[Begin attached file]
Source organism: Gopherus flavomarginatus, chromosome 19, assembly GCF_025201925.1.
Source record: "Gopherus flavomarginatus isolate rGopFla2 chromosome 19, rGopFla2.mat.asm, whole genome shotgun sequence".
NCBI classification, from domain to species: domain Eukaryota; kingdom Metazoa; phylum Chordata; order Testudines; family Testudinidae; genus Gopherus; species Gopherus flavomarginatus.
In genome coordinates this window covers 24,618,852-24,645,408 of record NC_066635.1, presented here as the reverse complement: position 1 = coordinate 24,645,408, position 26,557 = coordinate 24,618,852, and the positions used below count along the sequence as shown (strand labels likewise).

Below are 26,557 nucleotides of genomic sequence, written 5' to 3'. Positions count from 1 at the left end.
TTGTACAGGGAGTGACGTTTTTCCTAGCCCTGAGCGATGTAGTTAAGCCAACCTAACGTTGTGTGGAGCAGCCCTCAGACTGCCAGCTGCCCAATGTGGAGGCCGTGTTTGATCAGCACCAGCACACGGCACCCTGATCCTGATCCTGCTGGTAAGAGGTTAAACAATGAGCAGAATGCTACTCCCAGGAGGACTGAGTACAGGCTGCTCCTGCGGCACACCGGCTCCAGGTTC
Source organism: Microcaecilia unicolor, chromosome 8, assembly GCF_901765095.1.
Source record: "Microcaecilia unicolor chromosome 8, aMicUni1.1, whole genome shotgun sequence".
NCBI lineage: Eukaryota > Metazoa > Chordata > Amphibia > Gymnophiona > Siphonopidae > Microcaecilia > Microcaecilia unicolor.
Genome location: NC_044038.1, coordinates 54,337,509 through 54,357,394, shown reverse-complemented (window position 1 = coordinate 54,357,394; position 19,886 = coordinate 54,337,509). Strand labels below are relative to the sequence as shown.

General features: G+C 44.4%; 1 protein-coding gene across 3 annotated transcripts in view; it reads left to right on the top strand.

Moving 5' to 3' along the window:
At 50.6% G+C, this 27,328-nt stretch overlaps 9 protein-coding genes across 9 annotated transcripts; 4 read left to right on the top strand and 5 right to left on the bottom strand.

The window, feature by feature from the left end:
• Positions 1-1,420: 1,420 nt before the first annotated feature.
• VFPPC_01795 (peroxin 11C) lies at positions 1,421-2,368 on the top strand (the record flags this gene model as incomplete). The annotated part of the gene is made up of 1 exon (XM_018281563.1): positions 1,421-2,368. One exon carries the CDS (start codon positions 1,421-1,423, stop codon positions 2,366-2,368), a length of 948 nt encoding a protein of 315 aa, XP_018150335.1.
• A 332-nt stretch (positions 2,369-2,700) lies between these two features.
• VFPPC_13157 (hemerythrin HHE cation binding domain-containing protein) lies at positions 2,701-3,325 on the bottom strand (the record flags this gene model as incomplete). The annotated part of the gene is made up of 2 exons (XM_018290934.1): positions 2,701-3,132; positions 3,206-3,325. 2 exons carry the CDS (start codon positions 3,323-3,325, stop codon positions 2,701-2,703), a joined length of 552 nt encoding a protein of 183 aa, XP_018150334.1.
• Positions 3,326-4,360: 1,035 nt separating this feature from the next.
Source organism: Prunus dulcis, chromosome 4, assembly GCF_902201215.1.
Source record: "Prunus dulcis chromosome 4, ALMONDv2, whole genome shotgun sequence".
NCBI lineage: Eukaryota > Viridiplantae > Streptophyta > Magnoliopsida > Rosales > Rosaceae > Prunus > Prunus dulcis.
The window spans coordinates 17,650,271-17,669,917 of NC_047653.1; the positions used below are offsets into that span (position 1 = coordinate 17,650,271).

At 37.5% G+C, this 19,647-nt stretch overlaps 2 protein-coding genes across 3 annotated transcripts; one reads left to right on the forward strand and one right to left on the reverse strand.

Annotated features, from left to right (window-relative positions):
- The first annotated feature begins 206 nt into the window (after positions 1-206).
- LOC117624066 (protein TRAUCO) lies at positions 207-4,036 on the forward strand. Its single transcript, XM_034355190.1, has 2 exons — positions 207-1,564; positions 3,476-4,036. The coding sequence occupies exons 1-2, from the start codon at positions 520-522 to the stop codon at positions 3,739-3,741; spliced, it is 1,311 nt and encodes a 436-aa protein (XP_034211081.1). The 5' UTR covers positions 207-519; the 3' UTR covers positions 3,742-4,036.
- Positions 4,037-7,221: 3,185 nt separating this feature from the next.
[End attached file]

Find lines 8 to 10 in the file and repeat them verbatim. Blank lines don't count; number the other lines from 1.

Source record: "Microcaecilia unicolor chromosome 8, aMicUni1.1, whole genome shotgun sequence".
NCBI lineage: Eukaryota > Metazoa > Chordata > Amphibia > Gymnophiona > Siphonopidae > Microcaecilia > Microcaecilia unicolor.
Genome location: NC_044038.1, coordinates 54,337,509 through 54,357,394, shown reverse-complemented (window position 1 = coordinate 54,357,394; position 19,886 = coordinate 54,337,509). Strand labels below are relative to the sequence as shown.